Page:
The problem for Graham is clearly not a lack of ambition or self-belief. In one sense, the problem of doing the job of championing transparency is that you have to do it in a world shrouded in bullshit and euphemism. I listened to less than an hour of of BBC Radio 4’s Today programme this morning, and as well as all the usual spin and lies, even the language was dishonest. After John Humphrys took someone to task for describing G4S as a ‘partner’ instead of a ‘contractor’, I started to hear the word everywhere, and never in a truthful context. Corporations bankrolling the Olympics were ‘partners’ rather than ‘advertisers’; TV companies screening Scottish Premiership Football were ‘partners’ rather than well, TV companies. Everyone wanted to wrap professional and commercial relationships in a blanket that implied a shared and personal endeavour, rather than each side being interested only in getting what they could out of the deal with minimum effort. The same circumlocutions infect politics and government, national and local. Doing the FOI job in these circumstances is like wading through custard.
However, one thing he can do is keep his own house in order. The Tribunal often has to criticise the ICO for their handling of FOI compliance – read paragraph 25 of this recent decision for a good example. The ICO ignores its own guidance on FOI by challenging an FOI applicant using an obvious pseudonym for no real reason, and then exemplifies the inherent flaw in that guidance by backing down the moment the fake-named applicant pushes back. More seriously, a certain blogger asked a sensible question about information notices and ended up finding out that the ICO doesn’t know how many information notices they have issued under FOI. As well as the clear implication that ICO staff are not following their own procedures (if they were, it would not exceed the FOI cost limit for the ICO to find all of the notices), there is a bigger point that whoever is corporately responsible for FOI strategy within the Office doesn’t have all of the information they need to do their job. How can they look for patterns of underlying problems (which multiple info notices would suggest) if they don’t even know how many they’ve issued?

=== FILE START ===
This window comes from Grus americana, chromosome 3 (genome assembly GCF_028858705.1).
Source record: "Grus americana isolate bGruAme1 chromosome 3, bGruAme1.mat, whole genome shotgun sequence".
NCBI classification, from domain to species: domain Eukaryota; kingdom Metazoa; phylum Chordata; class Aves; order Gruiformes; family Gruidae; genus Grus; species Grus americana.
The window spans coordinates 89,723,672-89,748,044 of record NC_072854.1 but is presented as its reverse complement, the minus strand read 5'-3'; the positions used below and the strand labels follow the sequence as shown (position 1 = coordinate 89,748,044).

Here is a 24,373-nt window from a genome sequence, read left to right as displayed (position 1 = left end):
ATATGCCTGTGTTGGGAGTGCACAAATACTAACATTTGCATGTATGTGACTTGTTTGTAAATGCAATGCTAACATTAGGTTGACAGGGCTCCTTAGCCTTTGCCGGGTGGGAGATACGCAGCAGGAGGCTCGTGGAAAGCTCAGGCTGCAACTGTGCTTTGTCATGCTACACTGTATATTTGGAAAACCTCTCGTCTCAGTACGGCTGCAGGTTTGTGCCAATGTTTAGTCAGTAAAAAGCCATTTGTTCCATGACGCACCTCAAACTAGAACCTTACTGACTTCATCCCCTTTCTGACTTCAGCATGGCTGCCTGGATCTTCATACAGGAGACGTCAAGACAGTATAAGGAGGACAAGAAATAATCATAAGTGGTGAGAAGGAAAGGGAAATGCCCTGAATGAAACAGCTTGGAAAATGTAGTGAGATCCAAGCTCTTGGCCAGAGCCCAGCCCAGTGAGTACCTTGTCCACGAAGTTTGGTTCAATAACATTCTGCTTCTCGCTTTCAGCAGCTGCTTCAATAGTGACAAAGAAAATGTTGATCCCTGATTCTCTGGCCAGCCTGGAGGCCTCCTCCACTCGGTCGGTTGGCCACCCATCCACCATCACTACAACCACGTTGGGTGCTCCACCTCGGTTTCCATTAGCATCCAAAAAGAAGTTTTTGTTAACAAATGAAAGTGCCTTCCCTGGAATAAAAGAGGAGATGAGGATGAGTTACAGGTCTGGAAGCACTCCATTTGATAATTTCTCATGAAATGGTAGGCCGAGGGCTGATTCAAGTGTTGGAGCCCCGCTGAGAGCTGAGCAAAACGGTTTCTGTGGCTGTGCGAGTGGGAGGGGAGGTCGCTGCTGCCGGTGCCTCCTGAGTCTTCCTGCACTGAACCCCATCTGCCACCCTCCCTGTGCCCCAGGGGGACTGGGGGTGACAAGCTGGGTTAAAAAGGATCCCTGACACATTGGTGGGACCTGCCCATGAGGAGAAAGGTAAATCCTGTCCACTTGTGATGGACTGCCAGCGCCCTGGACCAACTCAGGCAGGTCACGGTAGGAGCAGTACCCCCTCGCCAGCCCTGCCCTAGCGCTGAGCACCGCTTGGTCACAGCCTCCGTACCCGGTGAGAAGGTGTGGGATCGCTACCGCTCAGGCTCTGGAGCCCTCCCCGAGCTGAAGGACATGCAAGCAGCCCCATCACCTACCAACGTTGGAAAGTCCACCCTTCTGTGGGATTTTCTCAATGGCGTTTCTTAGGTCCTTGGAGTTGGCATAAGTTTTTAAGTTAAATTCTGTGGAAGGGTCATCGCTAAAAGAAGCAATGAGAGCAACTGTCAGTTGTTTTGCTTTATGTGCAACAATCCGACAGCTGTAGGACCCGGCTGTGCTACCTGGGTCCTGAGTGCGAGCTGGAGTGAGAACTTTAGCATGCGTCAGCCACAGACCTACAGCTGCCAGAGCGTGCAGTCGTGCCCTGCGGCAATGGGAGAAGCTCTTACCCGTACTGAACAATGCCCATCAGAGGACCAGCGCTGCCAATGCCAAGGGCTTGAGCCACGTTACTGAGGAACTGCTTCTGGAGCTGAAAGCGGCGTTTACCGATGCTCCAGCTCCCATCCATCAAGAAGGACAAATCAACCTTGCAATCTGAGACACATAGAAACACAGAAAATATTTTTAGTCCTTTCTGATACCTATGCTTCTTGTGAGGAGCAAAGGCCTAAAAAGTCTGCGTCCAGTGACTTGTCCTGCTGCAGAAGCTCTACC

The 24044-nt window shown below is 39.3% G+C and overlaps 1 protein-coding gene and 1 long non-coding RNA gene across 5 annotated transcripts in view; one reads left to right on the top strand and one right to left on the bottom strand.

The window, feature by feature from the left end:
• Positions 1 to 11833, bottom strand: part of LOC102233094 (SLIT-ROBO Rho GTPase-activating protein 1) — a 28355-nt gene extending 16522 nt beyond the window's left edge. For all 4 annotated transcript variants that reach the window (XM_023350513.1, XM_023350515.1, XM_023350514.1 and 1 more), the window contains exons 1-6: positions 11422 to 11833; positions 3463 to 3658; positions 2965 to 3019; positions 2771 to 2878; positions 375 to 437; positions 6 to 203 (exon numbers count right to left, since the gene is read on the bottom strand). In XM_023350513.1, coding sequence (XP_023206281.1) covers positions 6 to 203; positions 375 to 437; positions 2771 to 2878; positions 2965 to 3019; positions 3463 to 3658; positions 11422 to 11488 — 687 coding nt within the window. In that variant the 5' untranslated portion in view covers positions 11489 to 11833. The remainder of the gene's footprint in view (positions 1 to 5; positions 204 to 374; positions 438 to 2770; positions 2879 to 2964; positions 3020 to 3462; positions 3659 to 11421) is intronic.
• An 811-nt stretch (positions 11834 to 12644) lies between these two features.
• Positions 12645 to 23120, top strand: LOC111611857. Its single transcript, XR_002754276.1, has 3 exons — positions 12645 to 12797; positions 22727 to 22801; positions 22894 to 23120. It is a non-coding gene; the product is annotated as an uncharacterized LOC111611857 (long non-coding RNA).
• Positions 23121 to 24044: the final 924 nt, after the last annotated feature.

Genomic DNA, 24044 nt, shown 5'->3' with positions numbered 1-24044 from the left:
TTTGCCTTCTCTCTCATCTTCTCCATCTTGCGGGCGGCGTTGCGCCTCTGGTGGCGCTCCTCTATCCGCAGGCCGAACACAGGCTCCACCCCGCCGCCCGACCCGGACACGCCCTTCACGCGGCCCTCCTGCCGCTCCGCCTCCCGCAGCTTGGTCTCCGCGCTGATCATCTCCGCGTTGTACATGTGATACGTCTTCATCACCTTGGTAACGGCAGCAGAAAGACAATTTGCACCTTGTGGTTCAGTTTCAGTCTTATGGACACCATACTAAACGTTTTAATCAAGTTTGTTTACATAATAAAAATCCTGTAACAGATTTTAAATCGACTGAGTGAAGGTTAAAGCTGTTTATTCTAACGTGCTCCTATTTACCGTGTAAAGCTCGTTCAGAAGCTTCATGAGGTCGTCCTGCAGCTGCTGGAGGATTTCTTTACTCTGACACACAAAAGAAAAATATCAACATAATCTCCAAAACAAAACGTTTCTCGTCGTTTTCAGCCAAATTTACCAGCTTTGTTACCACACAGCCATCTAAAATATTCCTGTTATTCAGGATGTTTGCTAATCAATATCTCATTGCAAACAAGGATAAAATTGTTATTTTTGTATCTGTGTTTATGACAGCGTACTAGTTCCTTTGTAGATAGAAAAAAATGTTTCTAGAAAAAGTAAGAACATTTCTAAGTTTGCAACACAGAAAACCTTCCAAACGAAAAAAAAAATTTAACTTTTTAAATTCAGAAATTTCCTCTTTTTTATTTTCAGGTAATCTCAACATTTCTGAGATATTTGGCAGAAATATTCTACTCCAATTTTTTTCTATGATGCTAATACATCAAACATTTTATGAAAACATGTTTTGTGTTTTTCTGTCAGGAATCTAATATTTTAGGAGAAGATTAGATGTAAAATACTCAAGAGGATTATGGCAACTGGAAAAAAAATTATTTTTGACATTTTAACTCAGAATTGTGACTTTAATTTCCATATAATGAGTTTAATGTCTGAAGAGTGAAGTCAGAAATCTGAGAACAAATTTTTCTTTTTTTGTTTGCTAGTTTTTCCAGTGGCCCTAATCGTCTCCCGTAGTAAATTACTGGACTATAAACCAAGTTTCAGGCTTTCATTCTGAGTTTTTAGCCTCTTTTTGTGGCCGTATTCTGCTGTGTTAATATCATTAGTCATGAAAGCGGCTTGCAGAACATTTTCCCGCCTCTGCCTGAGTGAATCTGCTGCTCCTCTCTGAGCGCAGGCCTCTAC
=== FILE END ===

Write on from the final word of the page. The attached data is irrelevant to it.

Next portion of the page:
I am, of course, assuming that someone is doing this, rather than everyone frenetically trying to keep the backlog on a leash. If they’re not, Graham’s words turn to ash in his mouth. Things are better than they were. Graham’s profile is bigger. The frenetic backlog bashing does at least mean that organisations cannot rely simply on the passage of time to escape accountability. I don’t imagine ministers slept easy in their beds when the ICO stood its ground on private email (and ministers should never sleep easy). For all of these things, Chris Graham deserves credit. But talk is cheap. Until the ICO can show that its own FOI and records management practice is exemplary, it cannot lecture anyone else. Until it shows that the most recalcitrant government departments will be brought to heel on FOI, every council and NHS trust will be justified in saying that they’re busy and under-resourced, and FOI is a burden they don’t need.
So two cheers for being a great advocate – the third is reserved for delivery.